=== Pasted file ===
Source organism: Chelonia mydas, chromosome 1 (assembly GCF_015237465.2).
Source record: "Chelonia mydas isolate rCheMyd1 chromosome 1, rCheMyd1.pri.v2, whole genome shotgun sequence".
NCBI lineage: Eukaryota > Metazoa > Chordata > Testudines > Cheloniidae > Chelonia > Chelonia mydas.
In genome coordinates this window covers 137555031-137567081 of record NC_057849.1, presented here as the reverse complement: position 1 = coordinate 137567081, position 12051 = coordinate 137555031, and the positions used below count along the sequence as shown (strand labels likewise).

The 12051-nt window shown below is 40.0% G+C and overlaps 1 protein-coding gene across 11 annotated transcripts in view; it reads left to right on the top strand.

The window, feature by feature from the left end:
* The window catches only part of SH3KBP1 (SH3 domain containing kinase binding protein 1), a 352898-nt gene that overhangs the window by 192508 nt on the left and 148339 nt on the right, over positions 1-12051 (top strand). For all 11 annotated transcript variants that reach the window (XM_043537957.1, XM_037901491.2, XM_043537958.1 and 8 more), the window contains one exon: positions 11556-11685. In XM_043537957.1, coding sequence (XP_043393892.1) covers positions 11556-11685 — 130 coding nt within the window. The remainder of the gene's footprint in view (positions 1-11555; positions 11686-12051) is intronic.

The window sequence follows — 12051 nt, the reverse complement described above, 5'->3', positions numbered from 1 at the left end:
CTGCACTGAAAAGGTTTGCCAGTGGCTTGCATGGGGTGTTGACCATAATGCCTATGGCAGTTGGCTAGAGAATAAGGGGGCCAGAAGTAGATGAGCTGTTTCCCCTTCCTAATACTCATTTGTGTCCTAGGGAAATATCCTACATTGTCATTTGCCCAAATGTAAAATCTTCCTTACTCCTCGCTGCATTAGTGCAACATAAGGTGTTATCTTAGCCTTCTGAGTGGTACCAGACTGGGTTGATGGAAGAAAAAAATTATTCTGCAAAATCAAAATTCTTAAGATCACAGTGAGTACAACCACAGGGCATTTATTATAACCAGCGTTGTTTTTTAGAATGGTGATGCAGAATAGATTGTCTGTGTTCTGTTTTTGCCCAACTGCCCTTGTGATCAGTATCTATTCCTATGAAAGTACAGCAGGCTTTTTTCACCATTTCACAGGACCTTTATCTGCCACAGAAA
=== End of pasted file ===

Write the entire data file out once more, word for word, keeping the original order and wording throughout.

Source organism: Chelonia mydas, chromosome 1 (assembly GCF_015237465.2).
Source record: "Chelonia mydas isolate rCheMyd1 chromosome 1, rCheMyd1.pri.v2, whole genome shotgun sequence".
NCBI lineage: Eukaryota > Metazoa > Chordata > Testudines > Cheloniidae > Chelonia > Chelonia mydas.
In genome coordinates this window covers 137555031-137567081 of record NC_057849.1, presented here as the reverse complement: position 1 = coordinate 137567081, position 12051 = coordinate 137555031, and the positions used below count along the sequence as shown (strand labels likewise).

The 12051-nt window shown below is 40.0% G+C and overlaps 1 protein-coding gene across 11 annotated transcripts in view; it reads left to right on the top strand.

The window, feature by feature from the left end:
* The window catches only part of SH3KBP1 (SH3 domain containing kinase binding protein 1), a 352898-nt gene that overhangs the window by 192508 nt on the left and 148339 nt on the right, over positions 1-12051 (top strand). For all 11 annotated transcript variants that reach the window (XM_043537957.1, XM_037901491.2, XM_043537958.1 and 8 more), the window contains one exon: positions 11556-11685. In XM_043537957.1, coding sequence (XP_043393892.1) covers positions 11556-11685 — 130 coding nt within the window. The remainder of the gene's footprint in view (positions 1-11555; positions 11686-12051) is intronic.

The window sequence follows — 12051 nt, the reverse complement described above, 5'->3', positions numbered from 1 at the left end:
CTGCACTGAAAAGGTTTGCCAGTGGCTTGCATGGGGTGTTGACCATAATGCCTATGGCAGTTGGCTAGAGAATAAGGGGGCCAGAAGTAGATGAGCTGTTTCCCCTTCCTAATACTCATTTGTGTCCTAGGGAAATATCCTACATTGTCATTTGCCCAAATGTAAAATCTTCCTTACTCCTCGCTGCATTAGTGCAACATAAGGTGTTATCTTAGCCTTCTGAGTGGTACCAGACTGGGTTGATGGAAGAAAAAAATTATTCTGCAAAATCAAAATTCTTAAGATCACAGTGAGTACAACCACAGGGCATTTATTATAACCAGCGTTGTTTTTTAGAATGGTGATGCAGAATAGATTGTCTGTGTTCTGTTTTTGCCCAACTGCCCTTGTGATCAGTATCTATTCCTATGAAAGTACAGCAGGCTTTTTTCACCATTTCACAGGACCTTTATCTGCCACAGAAA